What Economics Means to Me
by Manasi Deshpande
When I first arrived at the University of Texas, I wondered why the University had one College of Liberal Arts, rather than separate colleges for the humanities and social sciences. The humanities foster in us an appreciation of cultural differences and common challenges, while the social sciences empower us with the tools and thinking to confront those challenges. The humanities teach us that liberty and equality are birthrights, but the social sciences teach us that these rights are incompatible.
To me, economics is a discipline that combines rational thinking and mathematical rigor to find a balance between the human values of liberty and equality. When the humanities demand that all children have health insurance, economics helps us decide to what extent we are willing to sacrifice liberty to ensure equality. When the humanities implore us to bequeath a healthy world to our children, economics guides us in our unforgiving goal to fulfill our own wants while conserving resources for future generations. And when the humanities teach us that markets should be free, economics reminds us that free markets are not just free from government; they must also be free from centuries-old hatred, from unfair labor practices, from environmental degradation.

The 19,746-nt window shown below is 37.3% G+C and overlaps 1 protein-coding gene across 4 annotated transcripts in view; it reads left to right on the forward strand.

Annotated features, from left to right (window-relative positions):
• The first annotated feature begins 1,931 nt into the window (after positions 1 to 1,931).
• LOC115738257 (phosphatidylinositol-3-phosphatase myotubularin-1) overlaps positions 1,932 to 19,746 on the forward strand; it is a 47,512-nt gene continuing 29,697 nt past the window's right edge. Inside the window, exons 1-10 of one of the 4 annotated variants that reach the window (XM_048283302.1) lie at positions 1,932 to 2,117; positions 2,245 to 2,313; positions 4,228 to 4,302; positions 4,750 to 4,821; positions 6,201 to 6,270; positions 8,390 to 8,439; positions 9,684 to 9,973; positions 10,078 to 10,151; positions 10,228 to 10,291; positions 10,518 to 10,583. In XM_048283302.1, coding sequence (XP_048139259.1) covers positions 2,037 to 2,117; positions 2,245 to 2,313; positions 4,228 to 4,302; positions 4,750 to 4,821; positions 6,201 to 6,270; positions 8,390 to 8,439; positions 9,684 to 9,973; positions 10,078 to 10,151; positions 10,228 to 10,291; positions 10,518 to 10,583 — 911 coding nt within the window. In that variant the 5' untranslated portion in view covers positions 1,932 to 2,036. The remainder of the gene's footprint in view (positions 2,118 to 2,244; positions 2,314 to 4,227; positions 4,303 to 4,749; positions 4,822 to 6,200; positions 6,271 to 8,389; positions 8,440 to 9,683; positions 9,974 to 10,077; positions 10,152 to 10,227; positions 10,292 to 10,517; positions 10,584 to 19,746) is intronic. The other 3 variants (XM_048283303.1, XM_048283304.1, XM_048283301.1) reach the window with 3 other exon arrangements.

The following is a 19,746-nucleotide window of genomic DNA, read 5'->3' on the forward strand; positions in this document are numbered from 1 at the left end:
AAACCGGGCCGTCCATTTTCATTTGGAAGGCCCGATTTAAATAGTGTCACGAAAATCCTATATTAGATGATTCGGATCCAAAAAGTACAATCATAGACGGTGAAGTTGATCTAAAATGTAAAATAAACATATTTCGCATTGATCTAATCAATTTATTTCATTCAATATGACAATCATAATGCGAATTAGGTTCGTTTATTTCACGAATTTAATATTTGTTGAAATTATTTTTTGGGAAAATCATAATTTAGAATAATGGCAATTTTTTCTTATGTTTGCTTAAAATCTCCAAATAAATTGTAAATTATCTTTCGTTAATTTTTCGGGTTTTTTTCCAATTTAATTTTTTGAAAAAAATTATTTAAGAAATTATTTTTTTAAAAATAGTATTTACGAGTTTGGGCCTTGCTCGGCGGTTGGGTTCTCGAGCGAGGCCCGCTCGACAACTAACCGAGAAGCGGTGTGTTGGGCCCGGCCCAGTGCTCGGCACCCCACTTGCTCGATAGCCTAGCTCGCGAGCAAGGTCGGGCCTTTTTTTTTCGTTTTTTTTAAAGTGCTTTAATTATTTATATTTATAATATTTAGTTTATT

Though neoclassical economics emphasizes the efficiency of the market, to me the most important role of an economist is examining when and why markets fail and the role that government plays in correcting market failures. Economic health and environmental quality, for example, have traditionally been seen as tradeoffs. But well-designed taxes and emissions trading systems can minimize infringement on individual liberty by using the market itself to correct market failures.
Education in economics can change the world by changing minds. It can help women in the developing world make better decisions for their families, it can help citizens vote in their self-interest rather than succumbing to false promises of quick fixes, and it can help leaders appeal to this self-interest to catalyze public good. As our society confronts pressing problems from climate change to poverty, the economic principles of rationality and cost-benefit analysis must play a central role in upholding the human values of inclusion and equality.